Collecting Data Sensibly. Chapter 2. Observation and Experimentation. Prayer Can Lower Blood Pressure
Collecting Data Sensibly
Prayer Can Lower Blood Pressure
2391 people, 65 years or older were followed for six years. People who attended a religious service once a week and prayed or studied the Bible at least once a day were less likely to have high blood pressure. The researchers concluded that “attending religious services lowers blood pressure.”
Observational study –
the investigators observes characteristics of a subset of the members of one or more existing populations.
Goal: draw conclusions about the corresponding population or about differences between two or more populations
impossible to draw cause and effect conclusions because we cannot rule out the possibility that the observed effect is due to some variable other than the factor being studied.
Confounding variable – one that is related to both group membership and the response variable of interest in a research study.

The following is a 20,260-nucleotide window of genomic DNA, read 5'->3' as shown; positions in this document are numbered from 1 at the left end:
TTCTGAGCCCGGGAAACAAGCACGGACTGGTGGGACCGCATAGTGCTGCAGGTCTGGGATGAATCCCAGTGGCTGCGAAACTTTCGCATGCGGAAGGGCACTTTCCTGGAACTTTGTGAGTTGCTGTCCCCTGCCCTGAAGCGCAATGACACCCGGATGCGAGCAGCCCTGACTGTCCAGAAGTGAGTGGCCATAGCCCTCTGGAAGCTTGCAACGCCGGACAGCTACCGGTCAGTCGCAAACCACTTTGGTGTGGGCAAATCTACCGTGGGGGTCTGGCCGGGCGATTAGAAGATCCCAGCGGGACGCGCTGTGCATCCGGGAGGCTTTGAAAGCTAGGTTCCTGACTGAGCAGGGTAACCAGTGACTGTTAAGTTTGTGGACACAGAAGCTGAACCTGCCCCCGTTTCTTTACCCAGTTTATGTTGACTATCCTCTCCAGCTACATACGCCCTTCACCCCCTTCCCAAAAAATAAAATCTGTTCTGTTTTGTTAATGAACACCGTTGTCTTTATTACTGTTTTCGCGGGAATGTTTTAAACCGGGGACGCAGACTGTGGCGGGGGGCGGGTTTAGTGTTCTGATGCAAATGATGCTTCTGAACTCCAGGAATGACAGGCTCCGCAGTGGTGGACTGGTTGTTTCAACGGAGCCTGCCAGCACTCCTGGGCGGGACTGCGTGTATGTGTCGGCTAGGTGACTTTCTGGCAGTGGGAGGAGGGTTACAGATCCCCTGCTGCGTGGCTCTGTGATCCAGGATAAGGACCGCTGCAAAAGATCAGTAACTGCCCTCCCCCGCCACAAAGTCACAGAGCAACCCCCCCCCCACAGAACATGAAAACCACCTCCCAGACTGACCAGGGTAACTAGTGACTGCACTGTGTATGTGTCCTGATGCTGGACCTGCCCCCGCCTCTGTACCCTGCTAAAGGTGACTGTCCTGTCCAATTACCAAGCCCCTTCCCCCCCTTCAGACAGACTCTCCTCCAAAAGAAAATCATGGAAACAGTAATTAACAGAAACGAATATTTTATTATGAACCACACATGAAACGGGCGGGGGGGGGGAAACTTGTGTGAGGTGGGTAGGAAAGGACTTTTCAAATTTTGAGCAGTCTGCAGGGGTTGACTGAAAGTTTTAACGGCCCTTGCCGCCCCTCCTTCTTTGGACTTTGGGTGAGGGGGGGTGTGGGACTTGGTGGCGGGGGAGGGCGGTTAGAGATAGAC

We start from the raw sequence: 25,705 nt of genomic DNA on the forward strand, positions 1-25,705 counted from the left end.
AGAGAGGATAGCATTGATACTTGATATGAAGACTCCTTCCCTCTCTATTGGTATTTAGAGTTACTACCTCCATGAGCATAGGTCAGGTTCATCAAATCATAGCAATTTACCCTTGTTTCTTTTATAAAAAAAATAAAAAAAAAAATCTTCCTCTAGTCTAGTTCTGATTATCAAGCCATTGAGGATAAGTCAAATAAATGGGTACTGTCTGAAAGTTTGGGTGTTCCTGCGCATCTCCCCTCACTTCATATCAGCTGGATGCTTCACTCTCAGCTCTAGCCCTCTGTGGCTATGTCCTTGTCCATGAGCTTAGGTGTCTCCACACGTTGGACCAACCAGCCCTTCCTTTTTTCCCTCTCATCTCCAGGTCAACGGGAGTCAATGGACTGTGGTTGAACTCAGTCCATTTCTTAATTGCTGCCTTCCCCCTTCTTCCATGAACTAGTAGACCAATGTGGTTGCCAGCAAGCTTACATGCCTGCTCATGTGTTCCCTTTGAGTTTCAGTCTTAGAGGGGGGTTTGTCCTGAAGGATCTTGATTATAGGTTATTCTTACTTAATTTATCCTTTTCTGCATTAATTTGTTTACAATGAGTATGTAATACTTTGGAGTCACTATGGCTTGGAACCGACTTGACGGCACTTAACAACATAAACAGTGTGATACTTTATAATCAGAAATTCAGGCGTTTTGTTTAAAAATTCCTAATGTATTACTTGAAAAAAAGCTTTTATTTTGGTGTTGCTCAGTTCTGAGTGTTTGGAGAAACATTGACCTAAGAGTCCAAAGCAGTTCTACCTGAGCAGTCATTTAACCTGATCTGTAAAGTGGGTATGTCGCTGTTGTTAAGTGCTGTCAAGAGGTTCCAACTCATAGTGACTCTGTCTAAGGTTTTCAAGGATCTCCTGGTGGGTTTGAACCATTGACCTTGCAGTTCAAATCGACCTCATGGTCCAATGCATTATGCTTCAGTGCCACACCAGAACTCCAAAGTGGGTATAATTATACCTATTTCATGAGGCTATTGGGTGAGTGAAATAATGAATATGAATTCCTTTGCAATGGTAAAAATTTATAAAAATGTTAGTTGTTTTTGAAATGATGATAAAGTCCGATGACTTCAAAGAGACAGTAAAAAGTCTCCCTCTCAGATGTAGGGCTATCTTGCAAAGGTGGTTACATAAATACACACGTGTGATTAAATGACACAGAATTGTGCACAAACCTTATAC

“Heartfelt Thanks to Fido”
Researchers measured the heart’s ability to handle stress in patients who had recovered from a heart attack. They found that it was higher (which is good) for those who owned a dog than those who don’t. So should you run out and get a dog immediately if you have a heart attack? Can you think of any factors that might lead to dog owners having better health in general?
Studies have shown that people over age 65 who get a flu shot are les likely tan those who do not to die from flu-related illness during the following year. Can you think of any confounding variables that may have been overlooked in this study?
An educator wonders what would happen to test scores if the required lab time for a chemistry course were increased from twice a week to three times a week?
What happens when….? or What is the effect of…..? are not typically questions that can be answered through observation.
Experiment – the investigator observes how a response variable behaves when the researcher manipulates one or more explanatory variables, called factors.
Goal: to determine the effect of the manipulated factors on the response variable.
Drawback: not reasonable to generalize conclusion about group charateristics to the population
A survey of affluent American (those with incomes of $75,000 or more) indicated that 57% of all Americans would rather have more time than more money.
Would it be reasonable to generalize from the sample to say that 57% of all Americans would rather have more time than more money? Explain.